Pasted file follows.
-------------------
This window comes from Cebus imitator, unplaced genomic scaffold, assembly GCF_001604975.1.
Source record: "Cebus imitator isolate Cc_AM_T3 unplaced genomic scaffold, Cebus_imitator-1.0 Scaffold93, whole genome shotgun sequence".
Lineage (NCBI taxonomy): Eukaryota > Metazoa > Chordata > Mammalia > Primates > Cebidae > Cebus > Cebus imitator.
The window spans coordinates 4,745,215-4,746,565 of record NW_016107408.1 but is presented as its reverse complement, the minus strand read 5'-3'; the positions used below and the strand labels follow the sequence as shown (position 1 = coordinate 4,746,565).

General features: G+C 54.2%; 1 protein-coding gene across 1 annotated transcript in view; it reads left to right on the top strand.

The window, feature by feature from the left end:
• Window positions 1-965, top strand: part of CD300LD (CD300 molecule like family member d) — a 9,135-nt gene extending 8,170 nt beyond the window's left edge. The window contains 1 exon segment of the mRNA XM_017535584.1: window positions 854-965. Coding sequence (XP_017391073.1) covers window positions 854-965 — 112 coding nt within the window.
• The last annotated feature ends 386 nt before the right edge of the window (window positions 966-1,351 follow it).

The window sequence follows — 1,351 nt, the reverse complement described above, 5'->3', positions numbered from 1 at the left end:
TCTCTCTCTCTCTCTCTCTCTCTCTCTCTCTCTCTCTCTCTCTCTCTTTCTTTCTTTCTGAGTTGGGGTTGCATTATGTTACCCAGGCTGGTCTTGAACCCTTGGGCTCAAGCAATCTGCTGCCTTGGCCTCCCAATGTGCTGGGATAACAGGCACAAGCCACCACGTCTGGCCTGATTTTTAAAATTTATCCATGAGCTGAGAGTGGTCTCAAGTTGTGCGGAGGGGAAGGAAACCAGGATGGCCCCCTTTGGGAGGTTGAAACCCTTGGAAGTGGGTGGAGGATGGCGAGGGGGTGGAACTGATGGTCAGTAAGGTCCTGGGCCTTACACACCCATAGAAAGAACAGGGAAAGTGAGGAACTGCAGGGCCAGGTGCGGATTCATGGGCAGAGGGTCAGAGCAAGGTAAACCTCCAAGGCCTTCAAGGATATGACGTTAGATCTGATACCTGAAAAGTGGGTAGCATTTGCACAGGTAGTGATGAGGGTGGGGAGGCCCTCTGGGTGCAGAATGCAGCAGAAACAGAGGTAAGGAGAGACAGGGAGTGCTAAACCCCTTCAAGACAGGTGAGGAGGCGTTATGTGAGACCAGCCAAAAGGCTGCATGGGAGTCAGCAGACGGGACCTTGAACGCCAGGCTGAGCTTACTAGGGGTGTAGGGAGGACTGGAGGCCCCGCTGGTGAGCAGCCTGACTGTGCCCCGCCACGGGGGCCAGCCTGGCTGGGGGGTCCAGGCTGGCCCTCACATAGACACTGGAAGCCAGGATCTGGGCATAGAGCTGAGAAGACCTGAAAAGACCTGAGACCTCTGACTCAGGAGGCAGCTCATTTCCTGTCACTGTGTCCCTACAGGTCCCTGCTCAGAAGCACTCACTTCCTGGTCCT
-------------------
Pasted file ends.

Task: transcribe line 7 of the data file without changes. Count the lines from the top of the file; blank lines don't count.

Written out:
• Window positions 1-965, top strand: part of CD300LD (CD300 molecule like family member d) — a 9,135-nt gene extending 8,170 nt beyond the window's left edge. The window contains 1 exon segment of the mRNA XM_017535584.1: window positions 854-965. Coding sequence (XP_017391073.1) covers window positions 854-965 — 112 coding nt within the window.